From the publisher's website:
A lonely teenaged girl falls in love with her foster-brother as she watches him leap from a high diving board into a pool - an unspoken infatuation that draws out darker possibilities.I thoroughly enjoyed reading both The Housekeeper and the Professor, and Hotel Iris, by the same author (click on the links to read my reviews) a couple of years ago. So I'd been meaning to read this collection of three of her earlier stories for quite some time now and I'm glad I finally did.
A young woman records the daily moods of her pregnant sister in a diary, but rather than a story of growth the diary reveals a more sinister tale of greed and repulsion.
Out of nostalgia, a woman visits her old college dormitory on the outskirts of Tokyo. There she finds an isolated world shadowed by decay, haunted by absent students and the disturbing figure of the crippled caretaker.
Much like the two novels, the stories here are told in lovely, spare prose, almost elegant in their simplicity. However, where The Housekeeper and the Professor is a quiet, sweet story, Hotel Iris is a dark, disturbing story of obsession and violence. The stories in The Diving Pool are somewhere in between.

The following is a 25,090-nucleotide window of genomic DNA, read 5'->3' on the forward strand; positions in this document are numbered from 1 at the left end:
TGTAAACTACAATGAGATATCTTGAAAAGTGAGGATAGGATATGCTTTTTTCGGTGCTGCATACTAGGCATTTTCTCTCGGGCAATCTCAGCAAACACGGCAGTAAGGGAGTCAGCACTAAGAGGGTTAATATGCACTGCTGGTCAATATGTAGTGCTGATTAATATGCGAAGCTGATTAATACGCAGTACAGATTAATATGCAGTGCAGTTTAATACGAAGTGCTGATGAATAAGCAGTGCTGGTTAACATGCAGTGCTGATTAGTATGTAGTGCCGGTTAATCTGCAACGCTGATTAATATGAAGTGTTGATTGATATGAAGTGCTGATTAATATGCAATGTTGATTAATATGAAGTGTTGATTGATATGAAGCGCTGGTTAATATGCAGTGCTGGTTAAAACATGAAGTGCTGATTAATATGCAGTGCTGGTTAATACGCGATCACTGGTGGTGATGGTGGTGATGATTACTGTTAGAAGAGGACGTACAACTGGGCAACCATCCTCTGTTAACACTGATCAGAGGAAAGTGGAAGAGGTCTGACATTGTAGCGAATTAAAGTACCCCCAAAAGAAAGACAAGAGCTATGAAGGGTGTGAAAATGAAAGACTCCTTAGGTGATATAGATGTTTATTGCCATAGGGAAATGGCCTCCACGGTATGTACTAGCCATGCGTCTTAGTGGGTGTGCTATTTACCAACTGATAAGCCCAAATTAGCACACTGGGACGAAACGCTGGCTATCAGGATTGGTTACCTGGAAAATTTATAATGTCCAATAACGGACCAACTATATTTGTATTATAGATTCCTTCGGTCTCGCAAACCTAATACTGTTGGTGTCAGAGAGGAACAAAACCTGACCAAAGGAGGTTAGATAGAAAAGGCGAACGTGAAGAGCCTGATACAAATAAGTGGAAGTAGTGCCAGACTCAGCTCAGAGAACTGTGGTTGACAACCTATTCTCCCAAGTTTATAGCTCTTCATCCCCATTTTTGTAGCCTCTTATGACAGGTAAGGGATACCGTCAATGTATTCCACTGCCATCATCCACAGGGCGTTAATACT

At the start, they each appear simple stories of the everyday. In The Diving Pool, a teenage girl watches her foster-brother, who she is infatuated with, practice diving. In Pregnancy Diary, a younger sister records the details of her sister's pregnancy. In Dormitory, a young wife visits her old dormitory when her nephew starts university and needs a place to stay. But as we read on, the stories begin to reveal the little cruelties of human nature.
The effect is subtle, but Ogawa does a good job at creating tension without you even realizing it. By the end, each story has become something rather unsettling, and in the case of the last story especially, downright creepy. The more time that passes since reading these stories, the more they seem to haunt me.
Revenge, a new collection of stories by Yoko Ogawa, has just been published, and I'm quite looking forward to discovering these new dark tales.
Other thoughts on The Diving Pool:
Contemporary Japanese Literature | Sam Still Reading | Melody's Reading Corner | JoV's Book Pyramid | The Parrish Lantern
The Diving Pool by Yoko Ogawa
Translated from the Japanese by Stephen Snyder
Harvill Secker, 2008
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